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Why Development Levels Differ: The Sources of Differential Economic Growth in a Panel of High and Low Income Countries

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  • Charles R. Hulten
  • Anders Isaksson
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    Abstract

    Average income per capita in the countries of the OECD was more than 20 times larger in 2000 than that of the poorest countries of sub-Sahara Africa and elsewhere, and many of the latter are not only falling behind the world leaders, but have even regressed in recent years. At the same time, other low-income countries have shown the capacity to make dramatic improvements in income per capita. Two general explanations have been offered to account for the observed patterns of growth. One view stresses differences in the efficiency of production are the main source of the observed gap in output per worker. A competing explanation reverses this conclusion and gives primary importance to capital formation. We examine the relative importance of these two factors as an explanation of the gap using 112 countries over the period 1970-2000. We find that differences in the efficiency of production, as measured by relative levels of total factor productivity, are the dominant factor accounting for the difference in development levels. We also find that the gap between rich and most poor nations is likely to persist under prevailing rates of saving and productivity change. To check the robustness of these conclusions, we employ different models of the growth process and different assumptions about the underlying data. Although different models of growth produce different relative contributions of capital formation and TFP, we conclude that the latter is the dominant source of gap. This conclusion must, however, be qualified by the poor quality of data for many developing countries.

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    Bibliographic Info

    Paper provided by National Bureau of Economic Research, Inc in its series NBER Working Papers with number 13469.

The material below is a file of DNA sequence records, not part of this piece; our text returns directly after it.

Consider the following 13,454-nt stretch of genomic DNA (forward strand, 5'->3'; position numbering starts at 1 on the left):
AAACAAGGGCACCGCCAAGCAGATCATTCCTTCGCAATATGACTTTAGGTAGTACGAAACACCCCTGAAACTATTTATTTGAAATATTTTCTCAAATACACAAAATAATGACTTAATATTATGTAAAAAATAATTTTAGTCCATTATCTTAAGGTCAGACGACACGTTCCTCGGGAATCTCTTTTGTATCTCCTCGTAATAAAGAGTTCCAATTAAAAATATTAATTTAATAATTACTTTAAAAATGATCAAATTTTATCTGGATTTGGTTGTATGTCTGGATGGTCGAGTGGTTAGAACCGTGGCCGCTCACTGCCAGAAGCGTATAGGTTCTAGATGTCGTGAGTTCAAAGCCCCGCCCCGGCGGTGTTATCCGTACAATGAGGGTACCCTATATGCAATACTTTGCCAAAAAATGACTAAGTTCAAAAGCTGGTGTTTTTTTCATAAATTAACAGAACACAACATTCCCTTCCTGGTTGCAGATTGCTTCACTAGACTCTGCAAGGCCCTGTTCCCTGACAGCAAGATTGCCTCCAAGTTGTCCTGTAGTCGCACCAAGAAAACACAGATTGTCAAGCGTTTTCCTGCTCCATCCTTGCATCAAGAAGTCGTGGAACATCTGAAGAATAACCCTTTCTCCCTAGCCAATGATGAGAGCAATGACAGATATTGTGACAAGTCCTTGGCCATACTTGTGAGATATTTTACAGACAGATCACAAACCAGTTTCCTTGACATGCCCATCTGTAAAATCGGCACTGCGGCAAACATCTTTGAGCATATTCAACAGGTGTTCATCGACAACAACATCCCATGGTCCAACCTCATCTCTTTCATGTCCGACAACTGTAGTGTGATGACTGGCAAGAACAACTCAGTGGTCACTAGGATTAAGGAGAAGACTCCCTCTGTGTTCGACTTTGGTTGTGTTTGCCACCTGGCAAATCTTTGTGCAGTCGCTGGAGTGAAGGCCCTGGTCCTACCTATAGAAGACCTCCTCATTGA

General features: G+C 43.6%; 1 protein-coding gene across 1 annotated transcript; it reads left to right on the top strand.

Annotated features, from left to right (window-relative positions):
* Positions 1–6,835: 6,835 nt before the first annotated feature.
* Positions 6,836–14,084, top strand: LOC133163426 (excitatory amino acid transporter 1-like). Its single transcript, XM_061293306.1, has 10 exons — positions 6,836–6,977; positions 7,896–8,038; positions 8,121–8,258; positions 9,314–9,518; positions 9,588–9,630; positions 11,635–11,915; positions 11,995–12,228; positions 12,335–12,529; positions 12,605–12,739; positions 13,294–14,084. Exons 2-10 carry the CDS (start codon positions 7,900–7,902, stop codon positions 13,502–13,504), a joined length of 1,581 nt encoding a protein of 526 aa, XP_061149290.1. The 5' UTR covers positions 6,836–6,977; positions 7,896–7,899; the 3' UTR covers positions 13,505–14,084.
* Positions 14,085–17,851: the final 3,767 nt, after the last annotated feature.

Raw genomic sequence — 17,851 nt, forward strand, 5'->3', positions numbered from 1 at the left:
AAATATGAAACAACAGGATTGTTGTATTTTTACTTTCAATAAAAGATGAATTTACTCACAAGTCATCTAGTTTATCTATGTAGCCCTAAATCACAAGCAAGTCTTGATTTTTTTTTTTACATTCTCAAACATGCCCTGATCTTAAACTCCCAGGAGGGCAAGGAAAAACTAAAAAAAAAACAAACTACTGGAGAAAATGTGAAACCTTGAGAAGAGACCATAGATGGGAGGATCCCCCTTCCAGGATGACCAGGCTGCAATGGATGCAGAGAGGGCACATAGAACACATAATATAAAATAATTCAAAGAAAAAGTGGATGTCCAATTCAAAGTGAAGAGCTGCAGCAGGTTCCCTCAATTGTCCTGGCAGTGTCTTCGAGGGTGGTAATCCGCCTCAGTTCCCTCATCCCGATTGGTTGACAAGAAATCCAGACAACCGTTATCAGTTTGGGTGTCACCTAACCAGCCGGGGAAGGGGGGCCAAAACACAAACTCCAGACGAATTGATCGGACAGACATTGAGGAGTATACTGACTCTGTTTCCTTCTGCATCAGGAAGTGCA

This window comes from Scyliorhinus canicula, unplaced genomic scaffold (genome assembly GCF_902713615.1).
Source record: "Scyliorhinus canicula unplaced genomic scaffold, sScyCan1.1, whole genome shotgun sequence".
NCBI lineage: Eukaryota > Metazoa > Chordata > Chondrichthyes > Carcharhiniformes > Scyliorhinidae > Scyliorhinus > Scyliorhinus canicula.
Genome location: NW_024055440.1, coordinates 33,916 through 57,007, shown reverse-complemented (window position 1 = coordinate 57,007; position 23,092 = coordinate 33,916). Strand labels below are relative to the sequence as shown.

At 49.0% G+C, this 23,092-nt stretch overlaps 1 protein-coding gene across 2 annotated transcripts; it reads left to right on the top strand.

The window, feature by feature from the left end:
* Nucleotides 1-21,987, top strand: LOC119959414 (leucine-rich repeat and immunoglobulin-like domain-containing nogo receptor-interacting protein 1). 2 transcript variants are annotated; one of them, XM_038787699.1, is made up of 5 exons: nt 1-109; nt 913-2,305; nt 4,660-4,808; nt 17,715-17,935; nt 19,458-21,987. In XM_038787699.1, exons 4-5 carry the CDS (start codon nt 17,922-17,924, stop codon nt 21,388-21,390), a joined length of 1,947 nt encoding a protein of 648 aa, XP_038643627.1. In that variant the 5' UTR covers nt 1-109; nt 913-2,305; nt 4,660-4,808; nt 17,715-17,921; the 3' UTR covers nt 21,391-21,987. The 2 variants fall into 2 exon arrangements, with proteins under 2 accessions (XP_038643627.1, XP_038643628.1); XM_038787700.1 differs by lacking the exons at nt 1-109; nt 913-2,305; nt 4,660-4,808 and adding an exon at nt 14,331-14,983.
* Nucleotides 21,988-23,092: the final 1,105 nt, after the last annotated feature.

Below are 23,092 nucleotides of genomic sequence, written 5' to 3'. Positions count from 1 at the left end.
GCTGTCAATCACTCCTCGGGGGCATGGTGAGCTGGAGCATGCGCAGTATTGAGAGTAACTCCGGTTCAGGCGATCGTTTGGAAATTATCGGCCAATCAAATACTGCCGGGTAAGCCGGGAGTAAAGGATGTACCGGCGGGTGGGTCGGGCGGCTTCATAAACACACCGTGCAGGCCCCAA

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    Date of creation: Oct 2007
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    Handle: RePEc:nbr:nberwo:13469

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    1. Barry P. Bosworth & Susan M. Collins, 2003. "The Empirics of Growth: An Update," Brookings Papers on Economic Activity, Economic Studies Program, The Brookings Institution, vol. 34(2), pages 113-206.
    2. Moses Abramovitz, 1956. "Resource and Output Trends in the United States Since 1870," NBER Chapters, in: Resource and Output Trends in the United States Since 1870, pages 1-23 National Bureau of Economic Research, Inc.
    3. Caves, Douglas W & Christensen, Laurits R & Diewert, W Erwin, 1982. "Multilateral Comparisons of Output, Input, and Productivity Using Superlative Index Numbers," Economic Journal, Royal Economic Society, vol. 92(365), pages 73-86, March.
    4. Moses Abramovitz, 1956. "Resource and Output Trends in the United States Since 1870," NBER Books, National Bureau of Economic Research, Inc, number abra56-1, October.
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    Cited by:
    1. Dong-hyun Oh & Almas Heshmati & Hans Loof, 2009. "Technical Change and Total Factor Productivity Growth for Swedish Manufacturing and Service Industries," TEMEP Discussion Papers 200912, Seoul National University; Technology Management, Economics, and Policy Program (TEMEP), revised Sep 2009.
    2. Gilad D. Aharonovitz, 2011. "Why Cannot Poor Countries Utilize Existing Knowledge? Expansion Of Firms And Human Capital Accumulation By Training," Economic Inquiry, Western Economic Association International, vol. 49(1), pages 108-121, 01.
    3. Anders Isaksson, 2009. "The UNIDO World Productivity Database: An Overview," International Productivity Monitor, Centre for the Study of Living Standards, vol. 18, pages 38-50, Spring.
    4. Lin, Justin Yifu, 2011. "From flying Geese to leading Dragons : new opportunities and strategies for structural transformation in developing countries," Policy Research Working Paper Series 5702, The World Bank.
    5. Hashmi, Aamir Rafique, 2007. "Intangible Capital, Barriers to Technology Adoption and Cross-Country Income Differences," MPRA Paper 5729, University Library of Munich, Germany.
    6. Ronia Hawash & Guenter Lang, 2010. "The Impact of Information Technology on Productivity in Developing Countries," Working Papers 19, The German University in Cairo, Faculty of Management Technology.

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